The Alexandria Project, Chap. 18: More than One Can Play that Game

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Library of Congress CIO George Marchand sat uneasily in the witness chair of the hearing room. On a raised platform in front of him stretched a semicircular table, dotted with microphones. Behind those microphones sat all but one of the members of the Inquisition also known as the Congressional Subcommittee on Cybersecurity. 
Crouching like a pack of hyenas on the floor between the subcommittee and witness tables were dozens of photographers, polishing their lenses in anticipation of the kill. To George’s right, bored looking C-SPAN video engineers peered at him from beside their cameras, like vultures waiting for a dying wildebeest to get on with it, already.
George glanced at his watch with a sigh. It was almost 10:00, and therefore time for today’s orgy of Congressional ego gratification and wrathful citizenry appeasement to begin. George hoped his introductory role in the hearing would be brief.

Just then, Congressman Titus Steele, the Chairman of the Subcommittee, entered the room through the single door that penetrated the wall behind the table. Taking the center chair, he rapped a gavel decisively three times, and stated, “This hearing will come to order.”

Aging but still forceful, Steele was an elder statesman with little patience for anyone that didn’t know how the game was played. George noted with resignation that the Congressman was looking even more irascible than usual, which was saying a great deal indeed. Ever since Steele’s party had lost control of the White House after eight long years in power, he had been smarting over his loss of influence. Today, it was George’s misfortune to play warm-up catcher for Steele’s irate questions and accusations. He was grateful that the heads of the CIA and FBI, seated next to him, were scheduled as the main event.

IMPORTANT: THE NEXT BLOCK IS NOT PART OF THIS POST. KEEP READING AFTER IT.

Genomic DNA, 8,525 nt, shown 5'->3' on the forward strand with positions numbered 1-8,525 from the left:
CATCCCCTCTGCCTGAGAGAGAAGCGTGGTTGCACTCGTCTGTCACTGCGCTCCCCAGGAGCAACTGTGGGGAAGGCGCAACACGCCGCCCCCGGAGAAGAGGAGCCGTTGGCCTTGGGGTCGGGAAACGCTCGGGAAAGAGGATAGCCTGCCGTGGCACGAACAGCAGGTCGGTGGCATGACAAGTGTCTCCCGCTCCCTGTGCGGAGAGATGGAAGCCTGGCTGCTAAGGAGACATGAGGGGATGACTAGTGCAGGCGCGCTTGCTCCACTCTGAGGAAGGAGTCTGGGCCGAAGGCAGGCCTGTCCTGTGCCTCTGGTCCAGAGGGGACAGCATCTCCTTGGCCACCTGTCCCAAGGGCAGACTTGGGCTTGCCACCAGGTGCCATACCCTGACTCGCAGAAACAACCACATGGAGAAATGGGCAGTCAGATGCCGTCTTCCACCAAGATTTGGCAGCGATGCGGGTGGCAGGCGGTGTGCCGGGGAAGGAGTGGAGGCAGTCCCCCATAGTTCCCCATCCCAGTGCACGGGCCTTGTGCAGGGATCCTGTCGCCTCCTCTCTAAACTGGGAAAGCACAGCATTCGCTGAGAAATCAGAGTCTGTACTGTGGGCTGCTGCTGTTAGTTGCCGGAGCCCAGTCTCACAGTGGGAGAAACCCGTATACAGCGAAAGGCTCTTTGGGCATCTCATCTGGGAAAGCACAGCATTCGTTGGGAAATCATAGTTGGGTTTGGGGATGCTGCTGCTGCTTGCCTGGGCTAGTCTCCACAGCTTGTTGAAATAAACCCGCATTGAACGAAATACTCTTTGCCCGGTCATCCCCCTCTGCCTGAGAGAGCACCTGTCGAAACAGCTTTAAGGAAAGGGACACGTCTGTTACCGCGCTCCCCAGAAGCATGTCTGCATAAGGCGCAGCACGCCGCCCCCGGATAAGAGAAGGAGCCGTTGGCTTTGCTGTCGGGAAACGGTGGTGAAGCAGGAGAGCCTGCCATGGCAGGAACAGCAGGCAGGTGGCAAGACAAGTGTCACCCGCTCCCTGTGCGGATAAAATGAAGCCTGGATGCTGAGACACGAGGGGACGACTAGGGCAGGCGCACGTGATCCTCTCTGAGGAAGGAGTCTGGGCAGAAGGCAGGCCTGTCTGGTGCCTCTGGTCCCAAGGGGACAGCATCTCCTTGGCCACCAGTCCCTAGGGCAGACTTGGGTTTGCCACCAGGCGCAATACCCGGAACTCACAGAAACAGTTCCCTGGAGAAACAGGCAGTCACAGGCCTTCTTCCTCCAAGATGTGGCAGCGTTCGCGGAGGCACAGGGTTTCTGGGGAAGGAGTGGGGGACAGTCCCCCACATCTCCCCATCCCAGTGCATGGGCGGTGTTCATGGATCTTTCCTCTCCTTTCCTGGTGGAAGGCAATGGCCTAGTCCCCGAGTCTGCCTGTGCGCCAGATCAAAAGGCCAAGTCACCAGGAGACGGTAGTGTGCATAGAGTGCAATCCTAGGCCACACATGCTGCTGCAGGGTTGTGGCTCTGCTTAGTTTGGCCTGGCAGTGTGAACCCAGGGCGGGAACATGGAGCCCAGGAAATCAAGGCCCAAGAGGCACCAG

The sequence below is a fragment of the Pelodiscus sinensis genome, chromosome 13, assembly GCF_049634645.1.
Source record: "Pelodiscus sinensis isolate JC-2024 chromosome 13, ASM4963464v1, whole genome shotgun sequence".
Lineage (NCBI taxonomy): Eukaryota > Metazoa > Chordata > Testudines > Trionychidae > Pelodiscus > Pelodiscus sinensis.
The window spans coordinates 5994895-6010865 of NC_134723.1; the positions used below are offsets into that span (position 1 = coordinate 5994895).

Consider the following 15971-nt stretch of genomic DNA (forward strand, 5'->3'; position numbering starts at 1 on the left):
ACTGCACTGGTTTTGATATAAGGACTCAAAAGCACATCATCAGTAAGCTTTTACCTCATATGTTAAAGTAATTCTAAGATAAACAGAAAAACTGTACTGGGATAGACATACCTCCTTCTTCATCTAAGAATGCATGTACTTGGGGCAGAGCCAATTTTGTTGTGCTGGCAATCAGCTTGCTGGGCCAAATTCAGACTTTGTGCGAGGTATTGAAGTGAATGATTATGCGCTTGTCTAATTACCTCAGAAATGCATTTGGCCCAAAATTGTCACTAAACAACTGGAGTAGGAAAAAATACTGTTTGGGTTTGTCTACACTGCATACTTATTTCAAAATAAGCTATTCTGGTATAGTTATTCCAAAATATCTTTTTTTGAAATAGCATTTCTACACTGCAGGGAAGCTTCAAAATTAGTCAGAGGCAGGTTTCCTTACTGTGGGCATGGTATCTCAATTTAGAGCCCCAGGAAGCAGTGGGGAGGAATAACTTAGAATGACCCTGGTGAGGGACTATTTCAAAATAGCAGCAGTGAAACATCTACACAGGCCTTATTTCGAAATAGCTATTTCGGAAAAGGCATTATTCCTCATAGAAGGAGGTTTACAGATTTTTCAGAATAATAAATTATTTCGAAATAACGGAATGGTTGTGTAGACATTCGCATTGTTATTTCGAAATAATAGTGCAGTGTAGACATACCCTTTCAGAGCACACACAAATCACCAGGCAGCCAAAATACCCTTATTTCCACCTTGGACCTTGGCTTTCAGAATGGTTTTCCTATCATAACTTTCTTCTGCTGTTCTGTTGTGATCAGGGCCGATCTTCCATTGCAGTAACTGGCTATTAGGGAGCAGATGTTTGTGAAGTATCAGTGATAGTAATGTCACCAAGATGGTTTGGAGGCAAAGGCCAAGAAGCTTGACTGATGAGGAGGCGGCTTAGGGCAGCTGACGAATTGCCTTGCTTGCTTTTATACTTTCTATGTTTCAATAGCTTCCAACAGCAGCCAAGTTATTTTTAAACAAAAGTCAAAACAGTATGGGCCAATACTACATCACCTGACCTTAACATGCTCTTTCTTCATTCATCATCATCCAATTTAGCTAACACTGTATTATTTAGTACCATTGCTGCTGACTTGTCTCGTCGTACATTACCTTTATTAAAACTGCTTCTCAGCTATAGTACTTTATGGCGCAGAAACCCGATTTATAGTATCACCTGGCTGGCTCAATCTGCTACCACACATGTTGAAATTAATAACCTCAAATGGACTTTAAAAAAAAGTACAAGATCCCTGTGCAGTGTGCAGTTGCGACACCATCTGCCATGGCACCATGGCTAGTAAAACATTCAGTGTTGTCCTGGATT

The Chairman paused for only a moment for the hubbub to die away, and then launched into his opening remarks, peering over his spectacles at the standing-room only crowd of journalists and spectators packed into the hearing room.
Monty Python's Memorable "No one Expects the Spanish Inquisition!" Vignette“This morning I learn that we have been attacked yet again by those calling themselves The Alexandria Project. This time, the scoundrels have had the temerity to seize control of the computer systems of the Home Shopping Channel, Walmart and Disney World – in short, they are assaulting the very foundations of our culture and society.
“Needless to say, the members of this Committee demand that these attacks must stop! Immediately!
“Now the purpose of today’s hearing is to find out for the American people why those responsible for protecting this great nation from its enemies have not already brought these brazen Internet vandals to justice. 
“Call the first witness.”
“George Marchand, Chief Information Officer, the Library of Congress.”
The light at the microphone had barely turned red when Chairman Steele barked out his first question.